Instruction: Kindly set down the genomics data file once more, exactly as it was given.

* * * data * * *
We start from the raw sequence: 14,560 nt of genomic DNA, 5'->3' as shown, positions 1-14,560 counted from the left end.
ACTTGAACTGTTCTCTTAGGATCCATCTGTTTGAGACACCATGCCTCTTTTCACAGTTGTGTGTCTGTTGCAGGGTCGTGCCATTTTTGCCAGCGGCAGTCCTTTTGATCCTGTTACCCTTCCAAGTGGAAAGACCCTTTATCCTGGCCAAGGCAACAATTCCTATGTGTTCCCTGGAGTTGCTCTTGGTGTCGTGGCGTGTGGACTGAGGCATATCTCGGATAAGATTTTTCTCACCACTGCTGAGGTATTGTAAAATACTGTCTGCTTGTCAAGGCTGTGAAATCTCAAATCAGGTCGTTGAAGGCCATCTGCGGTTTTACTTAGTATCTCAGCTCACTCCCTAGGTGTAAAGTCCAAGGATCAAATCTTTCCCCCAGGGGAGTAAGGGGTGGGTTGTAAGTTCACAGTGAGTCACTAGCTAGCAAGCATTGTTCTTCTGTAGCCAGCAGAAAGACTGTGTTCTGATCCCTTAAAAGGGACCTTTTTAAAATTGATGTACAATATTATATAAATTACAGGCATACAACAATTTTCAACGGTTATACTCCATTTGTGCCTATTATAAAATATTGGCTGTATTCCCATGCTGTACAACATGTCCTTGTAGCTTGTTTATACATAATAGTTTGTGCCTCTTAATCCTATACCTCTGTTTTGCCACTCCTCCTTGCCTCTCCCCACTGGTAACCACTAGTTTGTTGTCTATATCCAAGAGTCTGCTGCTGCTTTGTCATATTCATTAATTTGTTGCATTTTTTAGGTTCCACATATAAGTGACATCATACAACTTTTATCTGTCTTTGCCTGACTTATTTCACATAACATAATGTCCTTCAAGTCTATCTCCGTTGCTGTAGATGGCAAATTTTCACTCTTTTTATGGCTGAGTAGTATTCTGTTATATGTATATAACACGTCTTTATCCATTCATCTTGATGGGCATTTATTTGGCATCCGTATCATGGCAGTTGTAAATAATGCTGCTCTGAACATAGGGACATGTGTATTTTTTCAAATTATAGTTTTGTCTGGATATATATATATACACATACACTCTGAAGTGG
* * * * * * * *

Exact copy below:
We start from the raw sequence: 14,560 nt of genomic DNA, 5'->3' as shown, positions 1-14,560 counted from the left end.
ACTTGAACTGTTCTCTTAGGATCCATCTGTTTGAGACACCATGCCTCTTTTCACAGTTGTGTGTCTGTTGCAGGGTCGTGCCATTTTTGCCAGCGGCAGTCCTTTTGATCCTGTTACCCTTCCAAGTGGAAAGACCCTTTATCCTGGCCAAGGCAACAATTCCTATGTGTTCCCTGGAGTTGCTCTTGGTGTCGTGGCGTGTGGACTGAGGCATATCTCGGATAAGATTTTTCTCACCACTGCTGAGGTATTGTAAAATACTGTCTGCTTGTCAAGGCTGTGAAATCTCAAATCAGGTCGTTGAAGGCCATCTGCGGTTTTACTTAGTATCTCAGCTCACTCCCTAGGTGTAAAGTCCAAGGATCAAATCTTTCCCCCAGGGGAGTAAGGGGTGGGTTGTAAGTTCACAGTGAGTCACTAGCTAGCAAGCATTGTTCTTCTGTAGCCAGCAGAAAGACTGTGTTCTGATCCCTTAAAAGGGACCTTTTTAAAATTGATGTACAATATTATATAAATTACAGGCATACAACAATTTTCAACGGTTATACTCCATTTGTGCCTATTATAAAATATTGGCTGTATTCCCATGCTGTACAACATGTCCTTGTAGCTTGTTTATACATAATAGTTTGTGCCTCTTAATCCTATACCTCTGTTTTGCCACTCCTCCTTGCCTCTCCCCACTGGTAACCACTAGTTTGTTGTCTATATCCAAGAGTCTGCTGCTGCTTTGTCATATTCATTAATTTGTTGCATTTTTTAGGTTCCACATATAAGTGACATCATACAACTTTTATCTGTCTTTGCCTGACTTATTTCACATAACATAATGTCCTTCAAGTCTATCTCCGTTGCTGTAGATGGCAAATTTTCACTCTTTTTATGGCTGAGTAGTATTCTGTTATATGTATATAACACGTCTTTATCCATTCATCTTGATGGGCATTTATTTGGCATCCGTATCATGGCAGTTGTAAATAATGCTGCTCTGAACATAGGGACATGTGTATTTTTTCAAATTATAGTTTTGTCTGGATATATATATATACACATACACTCTGAAGTGG